Figure 4.3 Column Names, Text, and Display Headings

Computations with Constants

The SELECT list is the place where you indicate computations you want to perform on numeric data or constants.

Here are the available arithmetic operators:











The arithmetic operators—addition, subtraction, division, and multiplication—can be used on any numeric column.

Certain arithmetic operations can also be performed on date columns, if your system provides date functions.

You can use all of these operators in the SELECT list with column names and numeric constants in any combination. For example, to see what a projected sales increase of 100 percent for all the books in the titles table looks like, type this:

select title_id, ytd_sales, ytd_sales * 2
from titles
title_id ytd_sales   titles.ytd_sales*2
======== =========== ==================
PC8888   		4095        	  8190
BU1032   		4095        	  8190
PS7777   		3336   		      6672
PS3333   		4072   		      8144
BU1111   		3876   		      7752
MC2222   		2032       		  4064
TC7777   		4095  		      8190
TC4203   	   15096   		     30192
PC1035   		8780             17560
BU2075     	   18722   		     37444
PS2091     		2045  		      4090
PS2106    	     111   		       222
MC3021   	   22246    	     44492
TC3218    	     375     		   750
MC3026   	  (NULL)     	    (NULL)
BU7832     		4095       	      8190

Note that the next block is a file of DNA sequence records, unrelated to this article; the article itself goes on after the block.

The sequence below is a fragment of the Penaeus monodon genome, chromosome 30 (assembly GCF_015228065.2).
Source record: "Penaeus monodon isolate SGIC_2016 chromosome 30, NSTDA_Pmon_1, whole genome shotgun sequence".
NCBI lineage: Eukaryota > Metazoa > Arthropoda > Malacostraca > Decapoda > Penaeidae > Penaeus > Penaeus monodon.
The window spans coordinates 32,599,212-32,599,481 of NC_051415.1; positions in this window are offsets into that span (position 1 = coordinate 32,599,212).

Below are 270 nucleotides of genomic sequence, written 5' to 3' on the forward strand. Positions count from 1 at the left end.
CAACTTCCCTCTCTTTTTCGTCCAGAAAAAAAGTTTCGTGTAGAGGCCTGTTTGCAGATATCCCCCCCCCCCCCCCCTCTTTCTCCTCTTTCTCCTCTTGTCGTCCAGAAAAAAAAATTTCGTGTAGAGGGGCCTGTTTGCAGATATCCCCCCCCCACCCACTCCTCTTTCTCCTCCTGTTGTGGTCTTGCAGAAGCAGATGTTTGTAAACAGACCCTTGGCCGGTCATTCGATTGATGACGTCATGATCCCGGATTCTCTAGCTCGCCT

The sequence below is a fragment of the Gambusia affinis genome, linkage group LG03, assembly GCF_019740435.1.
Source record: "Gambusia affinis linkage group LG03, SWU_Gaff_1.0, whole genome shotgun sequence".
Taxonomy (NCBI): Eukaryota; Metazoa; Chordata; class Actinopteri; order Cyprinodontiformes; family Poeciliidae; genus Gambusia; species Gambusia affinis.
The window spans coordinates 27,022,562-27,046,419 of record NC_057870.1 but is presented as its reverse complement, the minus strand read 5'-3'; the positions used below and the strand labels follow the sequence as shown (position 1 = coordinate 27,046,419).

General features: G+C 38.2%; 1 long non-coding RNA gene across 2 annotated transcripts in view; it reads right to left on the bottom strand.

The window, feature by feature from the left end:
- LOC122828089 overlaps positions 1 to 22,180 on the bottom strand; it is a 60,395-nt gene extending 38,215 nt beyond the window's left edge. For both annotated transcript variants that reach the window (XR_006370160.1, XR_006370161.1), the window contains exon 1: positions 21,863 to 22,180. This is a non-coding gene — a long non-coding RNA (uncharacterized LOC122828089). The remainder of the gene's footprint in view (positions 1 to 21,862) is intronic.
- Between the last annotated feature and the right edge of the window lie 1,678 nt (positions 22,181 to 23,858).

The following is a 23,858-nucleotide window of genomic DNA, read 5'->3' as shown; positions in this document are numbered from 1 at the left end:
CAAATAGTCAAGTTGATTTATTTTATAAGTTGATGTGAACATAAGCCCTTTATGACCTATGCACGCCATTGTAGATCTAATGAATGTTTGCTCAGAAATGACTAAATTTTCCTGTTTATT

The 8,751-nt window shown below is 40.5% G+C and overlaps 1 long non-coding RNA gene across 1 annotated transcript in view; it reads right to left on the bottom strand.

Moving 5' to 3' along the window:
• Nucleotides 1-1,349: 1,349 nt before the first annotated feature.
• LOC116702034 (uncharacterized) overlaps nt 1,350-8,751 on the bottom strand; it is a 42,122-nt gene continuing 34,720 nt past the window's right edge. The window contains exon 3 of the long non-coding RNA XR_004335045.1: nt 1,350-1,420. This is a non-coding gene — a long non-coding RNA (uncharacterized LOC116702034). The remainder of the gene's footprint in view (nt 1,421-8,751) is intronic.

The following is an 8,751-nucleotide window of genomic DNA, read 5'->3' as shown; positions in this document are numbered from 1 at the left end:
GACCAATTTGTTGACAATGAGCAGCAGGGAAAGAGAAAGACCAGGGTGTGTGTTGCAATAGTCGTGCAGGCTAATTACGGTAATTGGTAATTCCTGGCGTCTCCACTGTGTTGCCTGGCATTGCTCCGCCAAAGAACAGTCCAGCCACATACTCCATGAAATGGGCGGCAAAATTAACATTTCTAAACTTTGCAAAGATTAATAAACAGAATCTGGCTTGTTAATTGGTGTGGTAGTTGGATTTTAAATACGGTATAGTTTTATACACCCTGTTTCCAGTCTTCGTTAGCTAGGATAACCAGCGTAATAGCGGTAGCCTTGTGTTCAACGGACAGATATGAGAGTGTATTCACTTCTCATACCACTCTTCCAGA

PS1372     		 375       		   750
PC9999   	  (NULL)     	    (NULL)
[18 rows]

Notice the null values in the ytd_sales column and the computed column. When you perform any arithmetic operation on a null value, the result is NULL.

SQL Variants

The null value may show up as a blank, as the word NULL, or as some other symbol determined by the system. Check your vendor's documentation: You may have a way to change the default NULL display.

SQL> select title_id, ytd_sales, ytd_sales * 2
 2 from titles
 3 where title_id > 'M' and title_id < 'PS';
------ --------- -----------
MC2222      2032        4064
MC3021     22246       44492
PC1035      8780       17560
PC8888      4095        8190
6 rows selected.

Computed Column Display Headings

You can give the computed column a heading (for example, Projected_Sales):


select title_id, ytd_sales, ytd_sales * 2 as Projected_Sales
from titles

For a fancier display, try adding character strings such as "Current sales =" and "Projected sales are" to the SELECT statement.

Sometimes, as in the previous example, you'll want both the original data and the computed data in your results. But you don't have to include the column on which the computation takes place in the SELECT list. To see just the computed values, type this:

select title_id, ytd_sales * 2
from titles

title_id titles.ytd_sales*2
======== ==================
PC8888         		   8190
BU1032     		       8190
PS7777     		       6672
PS3333     		       8144
BU1111         		   7752
MC2222       		   4064
TC7777       		   8190
TC4203       		  30192
PC1035      	      17560
BU2075        		  37444
PS2091         		   4090
PS2106          	    222
MC3021       		  44492
TC3218        		    750
MC3026           	 (NULL)
BU7832       	       8190
PS1372        		    750
PC9999       	 	 (NULL)
[18 rows]

Computations with Column Names

You can also use arithmetic operators for computations on the data in two or more columns, with no constants involved. Here's an example:

select title_id, ytd_sales * price
from titles
title_id titles.ytd_sales*titles.price
======== ================================
PC8888              			 81900.00
BU1032           			     81859.05
PS7777              			 26654.64
PS3333             			     81399.28
BU1111             				 46318.20